Origins – the Scapular as Part of the Monastic Habit
The scapular, the two small pieces of wool most people think of when they hear the word, is a sacramental based on an important piece of the monastic habit. A true scapular, in the original use of the word, is a piece of cloth, about shoulder width, that is worn over the shoulders and falls not quite to the wearer’s feet. It is the most important garment for those in monastic orders and has also been adopted by non-monastic religious orders for both male and female. In the past the scapular also had bands on the arm, connecting the front and back panel of fabric and thus forming a cross on the body of the wearer; this style of scapular is sometimes still used today. For this reason, the scapular was also simply called a crux, meaning‘cross.’
The scapular is meant to be symbolic of an apron, indicating the wearer’s readiness and willingness to serve. That the scapular is a symbolic and not merely a practical apron is based on the point in the St. Benedict’s Rule, where he says that it is to be worn “for work.”Benedict uses a non-specific word for work here, not the word for manual work or labor, which he uses elsewhere in the Rule, and not the words specific to ‘God’s work,’ which he used elsewhere to include prayer. So it is believed that “scapulare propter opera” (“scapular for work”) means a scapular to be worn always, whether while at prayer or while doing manual labor.
In the middle ages, it was common for the lay faithful to join religious orders in an affiliate sense, as a tertiary. Since some did not take full vows, they would not wear the full habit. Some others who took private vows would wear almost the full habit. The non-monastic, one not taking full vows, would be granted a “reduced scapular” to wear. This was two pieces of wool, about 2 inches by 3 inches each, held together by a band or cord and worn over the shoulder with one rectangle in front and one in back. Still larger than the devotional scapular worn by many Catholics, the shape and small size of this scapular is closest in appearance to what many lay Catholics wear. They are still often worn by tertiary members of the Franciscan, Carmelite, and Dominican orders.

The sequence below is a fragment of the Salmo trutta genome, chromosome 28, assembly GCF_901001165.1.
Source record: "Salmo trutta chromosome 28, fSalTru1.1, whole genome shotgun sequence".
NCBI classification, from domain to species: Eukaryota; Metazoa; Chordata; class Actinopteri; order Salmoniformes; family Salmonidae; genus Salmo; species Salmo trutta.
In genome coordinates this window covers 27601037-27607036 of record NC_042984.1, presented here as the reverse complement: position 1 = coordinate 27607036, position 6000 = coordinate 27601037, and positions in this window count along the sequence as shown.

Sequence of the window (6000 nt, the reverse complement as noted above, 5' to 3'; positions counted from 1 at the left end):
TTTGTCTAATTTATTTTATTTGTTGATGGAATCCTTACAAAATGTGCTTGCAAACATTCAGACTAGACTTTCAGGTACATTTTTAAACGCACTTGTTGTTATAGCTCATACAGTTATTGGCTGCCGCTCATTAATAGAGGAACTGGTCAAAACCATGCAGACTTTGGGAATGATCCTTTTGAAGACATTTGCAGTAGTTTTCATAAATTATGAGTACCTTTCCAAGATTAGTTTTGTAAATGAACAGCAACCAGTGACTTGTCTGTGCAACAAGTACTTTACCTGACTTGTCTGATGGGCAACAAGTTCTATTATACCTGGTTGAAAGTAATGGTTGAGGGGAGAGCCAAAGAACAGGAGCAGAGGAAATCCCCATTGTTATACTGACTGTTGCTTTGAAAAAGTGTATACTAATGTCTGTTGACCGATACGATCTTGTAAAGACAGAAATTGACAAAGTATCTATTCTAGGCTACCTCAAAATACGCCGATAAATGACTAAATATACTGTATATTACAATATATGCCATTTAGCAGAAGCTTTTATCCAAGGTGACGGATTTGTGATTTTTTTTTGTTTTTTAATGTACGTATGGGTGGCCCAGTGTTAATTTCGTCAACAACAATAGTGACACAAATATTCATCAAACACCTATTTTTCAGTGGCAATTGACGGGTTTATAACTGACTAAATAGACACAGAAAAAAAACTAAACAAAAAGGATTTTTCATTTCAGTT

Also called simply the Brown Scapular, this small scapular is the most well known and likely the earliest form of the devotional scapular. It may even be referred to merely as “the scapular,” where all other scapulae are referred to in the full name or by some distinguishing characteristic. Along the same line, the phrase “The Feast of the Scapular” refers to the Feast of Our Lady of Mount Carmel.
Pious tradition holds that the Blessed Virgin appeared to St. Simon Stock on July 16, 1251 in England, with a scapular in her hand and said to him,“Take, beloved son this scapular of thy order as a badge of my confraternity and for thee and all Carmelites a special sign of grace; whoever dies in this garment, will not suffer everlasting fire. It is the sign of salvation, a safeguard in dangers, a pledge of peace and of the covenant.” According to the Catholic Encyclopedia, these precise words of Our Lady only appeared in written form in 1642, in a document that said these words had been dictated by Simon to his secretary and confessor. Historical documents cannot support the exact details or words, but the content is held to be reliable. That is to say, it is credible that Our Lady assured St. Simon Stock in a supernatural manner of her special protection over his whole order and all who would wear the Carmelite habit, indirectly extending to all Christian faithful who should wear the scapular as a badge of devotion, even if we cannot place the exact words.
Conditions for Receiving the Graces of the Scapular
The promise and the following conditions are typically associated with a vision and Bull of Pope John XXII. The Bull that has been handed down since the 1400's was never mentioned for over 100 years after its supposed promulgation in 1322 and no record of such a document exists in the writings of Pope John XXII. It has been generally assumed that the extant text of the Bull is not an authentic document but the promises and conditions are valid and several popes have given the Carmelites permission to preach them.